Medellín, a city of complex contradictions, is our first pop-up location. Once given the moniker the "world's most dangerous city," Medellín has a fraught relationship with security, safety, and crime that disproportionately affects its youth.

Photo by Juan Sebastián Escobar at MATZA Edgelands Medellín. Artists in contact with experts at Bodega Comfama.

Our Work in Medellín

As an organization dedicated to examining the impact of digital technologies on the urban social contract, we were drawn to Medellín for its complex history and innovative future. We wondered: had there been an open conversation about striking the complex balance between civil liberties and public security? And how are these practices of surveillance changing the city’s social contract, particularly for young people? Spurred by these questions and the city’s reputation as a hub for innovation, the Edgelands Institute selected Medellín as its first pop-up research location in a global series. Our work in Medellín has followed our Edgelands Methodology, a step-by-step process of rigorous research that informs our pop-up engagement model in each chosen city.

Phase 1: Preparation (May - August 2021)

To prepare for our planned pop-up activities in Medellín, we started our analysis of the city’s security and surveillance policies and the status of the city’s social contract by conducting background research over the course of several months. We divided our research into two segments, with the first being a comprehensive literature review of the security landscape in the city and the second  interviews with 30 key informants from a diverse set of backgrounds.

You can read the full diagnostic report here.

Phase 2: Research Sprint (October - December 2021)

The research described above gave us the crucial jumping off point that we needed to launch our hybrid research sprint in October of 2021. In partnership with EAFIT University’s Center for Political Analysis, we launched the  8-week research sprint “Te Estamos Grabando" (We are Recording You).During the 8 weeks, concluded on December 1st, the participants conducted their own group research in an independently chosen topic. They also created a shared  their hopes for a future urban social contract for Medellín.

Want to learn more about the research results? Read “Another Urban Social Contract is Possible: Learnings from Te Estamos Grabando,” our comprehensive program report.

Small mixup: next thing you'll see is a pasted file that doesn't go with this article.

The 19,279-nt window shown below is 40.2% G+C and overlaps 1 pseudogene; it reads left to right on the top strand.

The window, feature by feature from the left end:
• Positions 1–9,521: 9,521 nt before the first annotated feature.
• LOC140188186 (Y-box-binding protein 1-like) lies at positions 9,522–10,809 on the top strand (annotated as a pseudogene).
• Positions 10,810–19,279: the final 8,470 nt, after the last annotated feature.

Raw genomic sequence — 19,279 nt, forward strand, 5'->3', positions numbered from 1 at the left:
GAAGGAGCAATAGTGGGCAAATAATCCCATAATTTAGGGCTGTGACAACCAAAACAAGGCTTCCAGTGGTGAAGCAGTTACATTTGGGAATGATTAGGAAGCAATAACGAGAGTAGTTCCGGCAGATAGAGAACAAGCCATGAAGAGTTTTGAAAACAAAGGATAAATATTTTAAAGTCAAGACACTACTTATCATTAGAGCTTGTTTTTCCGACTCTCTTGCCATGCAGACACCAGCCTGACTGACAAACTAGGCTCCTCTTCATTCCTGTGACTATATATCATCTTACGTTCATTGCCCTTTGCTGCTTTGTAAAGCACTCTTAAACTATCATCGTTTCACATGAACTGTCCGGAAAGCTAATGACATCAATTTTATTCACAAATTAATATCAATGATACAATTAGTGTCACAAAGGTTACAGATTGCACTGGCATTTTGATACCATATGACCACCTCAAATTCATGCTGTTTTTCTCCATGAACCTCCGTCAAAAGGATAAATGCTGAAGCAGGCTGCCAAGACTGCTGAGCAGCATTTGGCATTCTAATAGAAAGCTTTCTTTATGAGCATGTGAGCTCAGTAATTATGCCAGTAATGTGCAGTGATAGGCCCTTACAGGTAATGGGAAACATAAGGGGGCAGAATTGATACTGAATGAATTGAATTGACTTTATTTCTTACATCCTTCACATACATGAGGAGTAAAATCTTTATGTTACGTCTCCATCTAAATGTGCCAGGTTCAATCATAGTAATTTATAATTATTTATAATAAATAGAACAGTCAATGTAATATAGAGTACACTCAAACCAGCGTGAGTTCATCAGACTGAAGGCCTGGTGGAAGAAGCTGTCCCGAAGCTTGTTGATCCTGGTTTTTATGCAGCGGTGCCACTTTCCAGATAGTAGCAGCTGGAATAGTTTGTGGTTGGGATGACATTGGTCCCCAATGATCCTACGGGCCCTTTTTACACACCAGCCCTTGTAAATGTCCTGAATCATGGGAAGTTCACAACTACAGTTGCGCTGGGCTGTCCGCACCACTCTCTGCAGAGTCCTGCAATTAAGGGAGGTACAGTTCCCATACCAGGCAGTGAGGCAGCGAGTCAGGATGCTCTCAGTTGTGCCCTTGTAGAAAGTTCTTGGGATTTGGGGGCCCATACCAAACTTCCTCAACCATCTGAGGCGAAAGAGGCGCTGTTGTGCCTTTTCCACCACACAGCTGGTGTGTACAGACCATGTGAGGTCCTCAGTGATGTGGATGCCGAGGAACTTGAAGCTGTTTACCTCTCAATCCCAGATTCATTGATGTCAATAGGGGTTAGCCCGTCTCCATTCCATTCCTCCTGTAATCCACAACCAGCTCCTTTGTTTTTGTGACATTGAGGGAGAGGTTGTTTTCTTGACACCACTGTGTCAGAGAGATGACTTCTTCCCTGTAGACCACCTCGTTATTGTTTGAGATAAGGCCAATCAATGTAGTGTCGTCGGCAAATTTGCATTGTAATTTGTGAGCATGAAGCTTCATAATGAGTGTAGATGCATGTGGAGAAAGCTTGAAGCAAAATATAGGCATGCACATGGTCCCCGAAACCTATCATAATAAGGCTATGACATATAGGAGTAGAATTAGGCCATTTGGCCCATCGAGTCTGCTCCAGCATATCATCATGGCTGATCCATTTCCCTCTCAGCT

Phase 3: Exploring Co-existence with MATZA Production (January - March 2022)

Can art uncover solutions to urban insecurity? We partnered with MATZA Production to develop "Common Grounds", an art residency of co-living and co-creation. For three weeks, artists representing Colombia, Geneva, and Kenya lived together and created 11 individual artworks on the theme of security, digital surveillance, technology, and urbanization.

Explore Common Grounds artworks here.

Phase 4: Using photography and data to explore surveillance technologies (March - April 2022)

How do we visualize something that is invisible, such as surveillance, security and coexistence? Among others, this challenge is what participants of our series of research workshops “Decoding Security, Surveillance, and Coexistence in Medellín” undertook through March and April in partnership with EAFIT University.

With the same question on how to “visualize the invisible,” we partnered with Magnum Photos and photographer Peter van Agtmael on a new series of events in Medellín. Peter visited Medellín and worked with Colombian photographers to visually document the digital technologies resulting changes in Medellín’s urban social contract.

Phase 5: Community Conversation (March - May 2022)

Over the last months we partneredwith local community organizations in the city to hold a series of conversations on technology, security and its intersection with Medellín’s society. We worked with Fundación Mi Sangre and Editores de Ciudad on a series of social labs called "We Are Recording You".

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